By Robin Millard
Fresh twists have emerged in the child sex abuse allegations against former British prime minister Edward Heath, with two key players denying claims about the late Conservative leader.
Heath, who was prime minister between 1970 and 1974 and died in 2005 aged 89, has dominated headlines in Britain this week as the most senior establishment figure to be named in investigations into historic abuse.
The media storm began when the police watchdog announced it was investigating a retired officer's claim that a prosecution against a Filipina brothel madam was dropped in 1992 when she threatened to expose Heath.
Several British police forces have since confirmed they are investigating separate allegations about the former premier.
But Nigel Seed, the prosecutor in the 1992 case, insisted on Thursday (local time) that it was dropped due to lack of evidence against defendant Myra Ling-Ling Forde.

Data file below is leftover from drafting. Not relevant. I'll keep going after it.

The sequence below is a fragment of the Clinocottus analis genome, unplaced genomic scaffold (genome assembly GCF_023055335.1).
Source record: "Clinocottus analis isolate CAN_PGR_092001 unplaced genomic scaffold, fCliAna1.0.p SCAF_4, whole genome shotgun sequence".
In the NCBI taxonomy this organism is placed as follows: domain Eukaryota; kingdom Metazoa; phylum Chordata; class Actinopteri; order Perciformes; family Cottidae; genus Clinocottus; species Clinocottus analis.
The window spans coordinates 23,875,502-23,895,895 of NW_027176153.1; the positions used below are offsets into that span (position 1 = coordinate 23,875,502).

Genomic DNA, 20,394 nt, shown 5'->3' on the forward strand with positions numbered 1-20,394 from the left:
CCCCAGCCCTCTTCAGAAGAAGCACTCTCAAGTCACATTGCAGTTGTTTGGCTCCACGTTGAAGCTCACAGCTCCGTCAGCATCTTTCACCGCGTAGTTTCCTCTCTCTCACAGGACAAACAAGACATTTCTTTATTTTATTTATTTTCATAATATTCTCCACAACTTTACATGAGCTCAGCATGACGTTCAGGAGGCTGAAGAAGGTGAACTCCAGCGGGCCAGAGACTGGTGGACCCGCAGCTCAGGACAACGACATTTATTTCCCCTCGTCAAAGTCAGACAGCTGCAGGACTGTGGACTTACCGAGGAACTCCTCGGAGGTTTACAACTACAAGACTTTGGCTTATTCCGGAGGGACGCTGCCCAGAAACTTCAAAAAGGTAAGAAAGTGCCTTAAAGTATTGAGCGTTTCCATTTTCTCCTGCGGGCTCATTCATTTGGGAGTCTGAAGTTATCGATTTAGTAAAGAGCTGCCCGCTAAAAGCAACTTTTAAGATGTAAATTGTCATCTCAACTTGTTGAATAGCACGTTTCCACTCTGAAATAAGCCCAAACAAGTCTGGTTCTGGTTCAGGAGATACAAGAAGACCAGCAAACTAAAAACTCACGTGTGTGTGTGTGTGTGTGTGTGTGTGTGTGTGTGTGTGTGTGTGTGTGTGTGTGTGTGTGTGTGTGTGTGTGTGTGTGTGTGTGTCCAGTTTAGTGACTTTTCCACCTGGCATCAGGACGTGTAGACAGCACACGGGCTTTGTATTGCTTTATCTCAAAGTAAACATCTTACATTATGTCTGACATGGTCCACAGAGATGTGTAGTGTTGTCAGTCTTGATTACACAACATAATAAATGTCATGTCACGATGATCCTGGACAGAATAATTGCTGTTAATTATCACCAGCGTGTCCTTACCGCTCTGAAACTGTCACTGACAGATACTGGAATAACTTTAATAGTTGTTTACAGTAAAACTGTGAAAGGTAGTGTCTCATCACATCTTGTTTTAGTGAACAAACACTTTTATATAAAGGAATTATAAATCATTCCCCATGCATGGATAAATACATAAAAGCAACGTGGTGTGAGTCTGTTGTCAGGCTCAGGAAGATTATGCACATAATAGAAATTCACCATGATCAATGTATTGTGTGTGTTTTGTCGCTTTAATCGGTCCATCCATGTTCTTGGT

Forde herself, who ran a brothel close to Heath's home in Salisbury in southwest England, has also said she had no involvement with the ex-premier at all.
Seed said that on the day of the trial, the court was packed with reporters and the police told him this was because Forde had made it known that "she intended to allege that she had provided rent boys to Edward Heath".
There were no suggestions that the alleged male prostitutes were under the age of consent, the lawyer wrote in a letter to The Times newspaper.
In the end, the trial was abandoned after three prostitutes called to give evidence for the prosecution failed to attend court.
"The decision for the case to proceed no further was mine and was based on the lack of evidence and had nothing whatsoever to do with any potential allegations against Edward Heath," Seed said.
Forde, 67, has meanwhile denied threatening to expose Heath at all, in a statement by her ex-lawyer Richard Griffiths to the Salisbury Journal local newspaper.
"At no stage did she state that Ted Heath was a client and at no stage did she threaten to expose him as a client of hers," Griffiths said.
Another allegation against Heath came from a man who claimed he was raped as a 12-year-old by the politician in 1961.
London's Metropolitan Police said it had assessed the claim but would not be taking the investigation any further.
Heath, who led Britain into the European Economic Community in 1973, was a lifelong bachelor who faced persistent rumours that he was secretly gay.